Third, in multivariable regression analyses, FABP4 was inversely associated with LVMI in the fully adjusted model (possible beneficial association) but FABP4 was positively associated with NT-proBNP, a possible adverse association. The association between FABP4 and NT-proBNP was only observed in patients with FABP4 levels above the median, which again might suggest a dose-dependent association. Unfortunately, we did not observe significant associations between FABP4 and LVMI when the study sample was stratified in patients with FABP4 levels below and above the median.

Forth, there were different correlations and associations between sexes. When the study sample was stratified by the respective sex-specific median, only men showed similar differences between the two groups regarding LVMI and NT-proBNP as the overall cohort, while there were no differences in women. FABP4 levels only correlated positively with NT-proBNP and negatively with LVMI in men, but we did not observe similar correlations in women. Only in men we observed a significant association between FABP4 and LVMI in multivariable regression, while there was no significant association in women. Interestingly, we observed a significant association between FABP4 and NT-proBNP in both sexes in the unadjusted model, which only remained significant in the fully adjusted model in women.

Comparisons with the published literature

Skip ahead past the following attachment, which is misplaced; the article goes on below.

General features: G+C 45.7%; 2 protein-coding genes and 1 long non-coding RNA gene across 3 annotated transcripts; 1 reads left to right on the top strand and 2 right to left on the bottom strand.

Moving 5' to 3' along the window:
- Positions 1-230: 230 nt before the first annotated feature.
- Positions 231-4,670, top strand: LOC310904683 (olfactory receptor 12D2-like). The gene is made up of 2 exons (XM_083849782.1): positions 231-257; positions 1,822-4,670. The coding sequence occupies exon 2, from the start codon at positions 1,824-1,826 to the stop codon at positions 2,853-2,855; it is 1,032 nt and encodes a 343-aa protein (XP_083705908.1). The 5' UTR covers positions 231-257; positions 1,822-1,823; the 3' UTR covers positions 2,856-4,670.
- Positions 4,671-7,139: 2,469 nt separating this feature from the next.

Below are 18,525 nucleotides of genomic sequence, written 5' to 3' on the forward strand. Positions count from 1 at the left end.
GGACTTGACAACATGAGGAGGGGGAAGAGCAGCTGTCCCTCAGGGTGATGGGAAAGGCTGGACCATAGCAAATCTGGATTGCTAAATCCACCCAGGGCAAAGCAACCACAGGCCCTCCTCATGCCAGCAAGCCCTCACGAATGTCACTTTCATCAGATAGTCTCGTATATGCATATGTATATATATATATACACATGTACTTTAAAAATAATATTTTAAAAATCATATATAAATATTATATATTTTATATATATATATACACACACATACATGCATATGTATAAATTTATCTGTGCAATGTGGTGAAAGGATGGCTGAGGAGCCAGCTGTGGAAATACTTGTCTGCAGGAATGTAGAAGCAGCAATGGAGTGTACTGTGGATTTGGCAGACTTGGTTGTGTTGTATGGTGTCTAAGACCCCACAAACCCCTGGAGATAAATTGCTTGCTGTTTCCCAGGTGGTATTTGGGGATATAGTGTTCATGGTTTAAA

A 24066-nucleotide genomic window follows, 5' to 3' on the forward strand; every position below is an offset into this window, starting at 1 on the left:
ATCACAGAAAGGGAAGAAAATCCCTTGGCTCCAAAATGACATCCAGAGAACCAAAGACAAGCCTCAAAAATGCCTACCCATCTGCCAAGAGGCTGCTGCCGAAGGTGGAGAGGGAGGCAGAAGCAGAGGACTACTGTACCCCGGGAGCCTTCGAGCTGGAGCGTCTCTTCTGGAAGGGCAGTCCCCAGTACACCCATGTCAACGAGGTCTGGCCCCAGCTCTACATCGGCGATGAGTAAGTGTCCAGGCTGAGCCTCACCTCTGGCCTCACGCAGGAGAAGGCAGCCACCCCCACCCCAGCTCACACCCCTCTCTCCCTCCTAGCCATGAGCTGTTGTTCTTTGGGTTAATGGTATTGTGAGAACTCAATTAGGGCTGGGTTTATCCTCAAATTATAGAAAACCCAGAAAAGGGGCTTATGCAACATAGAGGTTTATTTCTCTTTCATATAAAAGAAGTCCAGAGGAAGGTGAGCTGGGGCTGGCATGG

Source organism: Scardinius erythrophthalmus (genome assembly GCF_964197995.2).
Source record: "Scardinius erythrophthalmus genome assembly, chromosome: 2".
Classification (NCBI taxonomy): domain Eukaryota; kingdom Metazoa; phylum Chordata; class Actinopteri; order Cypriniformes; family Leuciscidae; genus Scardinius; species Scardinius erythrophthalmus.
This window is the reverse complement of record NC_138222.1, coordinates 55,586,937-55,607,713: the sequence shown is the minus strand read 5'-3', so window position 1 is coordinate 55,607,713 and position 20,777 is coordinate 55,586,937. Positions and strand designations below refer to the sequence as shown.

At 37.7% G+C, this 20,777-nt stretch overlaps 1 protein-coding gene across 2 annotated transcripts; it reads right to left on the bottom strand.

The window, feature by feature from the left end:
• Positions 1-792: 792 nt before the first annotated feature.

Our observation, that FABP4 was inversely associated with LVMI is in line with and has only been reported by one other study. Similar to our findings, a study from the Framingham Heart Study reported such a, potential beneficial, association in a large population-based cohort [21]. However, several other publications have reported potential harmful associations. Baessler et al. have reported, that FABP4 was positively associated with LVMI and furthermore with diastolic dysfunction. As the study was carried out in morbidly obese with metabolic syndrome, the results on LVMI are only partly comparable with our study, as our patients had a mean BMI of 27 kg/m2 and only 17% were diabetic. [16] Unfortunately we cannot make any statements regarding diastolic function, as we did not use echocardiographic variables. Therefore, we also cannot compare our results to another publication, which has reported an association between FABP4 and diastolic dysfunction [17]. The same study did not find a significant correlation between FABP4 and LVMI, but was carried out in a population-based study with fewer comorbidities compared to our study. Two studies reported potential adverse associations between FABP4 and markers of left ventricular hypertrophy and function, whereas we observed a potential beneficial association between FABP4 and LVMI and no association between FABP4 and LVEF. However, as one study was carried out in patients with sleep apnea [18] and the other one in patients with coronary artery disease, [20] the results cannot be compared directly. Interestingly, another publication investigated the association between FABP4 and LVMI in obese and overweight women also using CMR and reported a potential harmful association between FABP4 and LVMI. Therefore, we carried out an analysis in obese and overweight women only, where we did not find a statistically significant association. As the mean age in the respective study was about 20 years younger compared to our study sample, again, the study is only partly comparable with our results [19].